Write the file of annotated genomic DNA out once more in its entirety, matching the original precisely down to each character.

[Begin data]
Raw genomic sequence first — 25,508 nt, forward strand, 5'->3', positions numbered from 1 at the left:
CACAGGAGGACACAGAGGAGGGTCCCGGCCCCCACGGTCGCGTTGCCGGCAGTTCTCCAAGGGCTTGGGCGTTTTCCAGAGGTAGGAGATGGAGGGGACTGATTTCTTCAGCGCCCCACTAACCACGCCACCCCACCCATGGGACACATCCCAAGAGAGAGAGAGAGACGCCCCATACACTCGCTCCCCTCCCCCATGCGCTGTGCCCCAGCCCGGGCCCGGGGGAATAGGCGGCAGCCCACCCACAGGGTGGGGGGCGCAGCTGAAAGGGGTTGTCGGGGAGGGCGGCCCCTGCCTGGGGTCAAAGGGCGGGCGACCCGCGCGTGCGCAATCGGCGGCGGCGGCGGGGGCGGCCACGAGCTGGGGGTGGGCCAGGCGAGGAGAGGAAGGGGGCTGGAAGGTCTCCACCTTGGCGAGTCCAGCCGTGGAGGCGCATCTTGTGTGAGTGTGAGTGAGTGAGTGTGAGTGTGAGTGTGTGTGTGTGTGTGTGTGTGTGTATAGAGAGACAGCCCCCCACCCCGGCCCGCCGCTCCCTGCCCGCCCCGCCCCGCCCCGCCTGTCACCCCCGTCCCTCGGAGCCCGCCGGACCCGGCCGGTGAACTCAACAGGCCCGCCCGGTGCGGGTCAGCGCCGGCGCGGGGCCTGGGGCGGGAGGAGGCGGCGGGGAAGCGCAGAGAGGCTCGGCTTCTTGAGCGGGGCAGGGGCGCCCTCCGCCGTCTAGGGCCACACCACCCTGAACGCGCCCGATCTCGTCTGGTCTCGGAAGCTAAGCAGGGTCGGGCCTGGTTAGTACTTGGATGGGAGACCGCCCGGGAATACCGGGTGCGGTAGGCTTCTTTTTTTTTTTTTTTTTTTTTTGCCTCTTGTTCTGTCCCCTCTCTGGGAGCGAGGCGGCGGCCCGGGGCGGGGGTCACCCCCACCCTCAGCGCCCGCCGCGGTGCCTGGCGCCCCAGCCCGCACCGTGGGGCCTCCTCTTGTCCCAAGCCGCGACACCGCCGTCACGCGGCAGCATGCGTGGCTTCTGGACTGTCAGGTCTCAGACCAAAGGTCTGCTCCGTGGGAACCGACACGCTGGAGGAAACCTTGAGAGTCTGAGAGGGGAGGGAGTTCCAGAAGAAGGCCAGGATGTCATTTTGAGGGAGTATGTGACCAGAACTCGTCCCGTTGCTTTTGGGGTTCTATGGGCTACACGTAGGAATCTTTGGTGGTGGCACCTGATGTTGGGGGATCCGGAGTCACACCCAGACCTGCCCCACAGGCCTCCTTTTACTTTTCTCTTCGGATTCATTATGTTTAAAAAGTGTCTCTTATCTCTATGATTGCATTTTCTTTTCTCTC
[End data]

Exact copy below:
Raw genomic sequence first — 25,508 nt, forward strand, 5'->3', positions numbered from 1 at the left:
CACAGGAGGACACAGAGGAGGGTCCCGGCCCCCACGGTCGCGTTGCCGGCAGTTCTCCAAGGGCTTGGGCGTTTTCCAGAGGTAGGAGATGGAGGGGACTGATTTCTTCAGCGCCCCACTAACCACGCCACCCCACCCATGGGACACATCCCAAGAGAGAGAGAGAGACGCCCCATACACTCGCTCCCCTCCCCCATGCGCTGTGCCCCAGCCCGGGCCCGGGGGAATAGGCGGCAGCCCACCCACAGGGTGGGGGGCGCAGCTGAAAGGGGTTGTCGGGGAGGGCGGCCCCTGCCTGGGGTCAAAGGGCGGGCGACCCGCGCGTGCGCAATCGGCGGCGGCGGCGGGGGCGGCCACGAGCTGGGGGTGGGCCAGGCGAGGAGAGGAAGGGGGCTGGAAGGTCTCCACCTTGGCGAGTCCAGCCGTGGAGGCGCATCTTGTGTGAGTGTGAGTGAGTGAGTGTGAGTGTGAGTGTGTGTGTGTGTGTGTGTGTGTGTATAGAGAGACAGCCCCCCACCCCGGCCCGCCGCTCCCTGCCCGCCCCGCCCCGCCCCGCCTGTCACCCCCGTCCCTCGGAGCCCGCCGGACCCGGCCGGTGAACTCAACAGGCCCGCCCGGTGCGGGTCAGCGCCGGCGCGGGGCCTGGGGCGGGAGGAGGCGGCGGGGAAGCGCAGAGAGGCTCGGCTTCTTGAGCGGGGCAGGGGCGCCCTCCGCCGTCTAGGGCCACACCACCCTGAACGCGCCCGATCTCGTCTGGTCTCGGAAGCTAAGCAGGGTCGGGCCTGGTTAGTACTTGGATGGGAGACCGCCCGGGAATACCGGGTGCGGTAGGCTTCTTTTTTTTTTTTTTTTTTTTTTGCCTCTTGTTCTGTCCCCTCTCTGGGAGCGAGGCGGCGGCCCGGGGCGGGGGTCACCCCCACCCTCAGCGCCCGCCGCGGTGCCTGGCGCCCCAGCCCGCACCGTGGGGCCTCCTCTTGTCCCAAGCCGCGACACCGCCGTCACGCGGCAGCATGCGTGGCTTCTGGACTGTCAGGTCTCAGACCAAAGGTCTGCTCCGTGGGAACCGACACGCTGGAGGAAACCTTGAGAGTCTGAGAGGGGAGGGAGTTCCAGAAGAAGGCCAGGATGTCATTTTGAGGGAGTATGTGACCAGAACTCGTCCCGTTGCTTTTGGGGTTCTATGGGCTACACGTAGGAATCTTTGGTGGTGGCACCTGATGTTGGGGGATCCGGAGTCACACCCAGACCTGCCCCACAGGCCTCCTTTTACTTTTCTCTTCGGATTCATTATGTTTAAAAAGTGTCTCTTATCTCTATGATTGCATTTTCTTTTCTCTC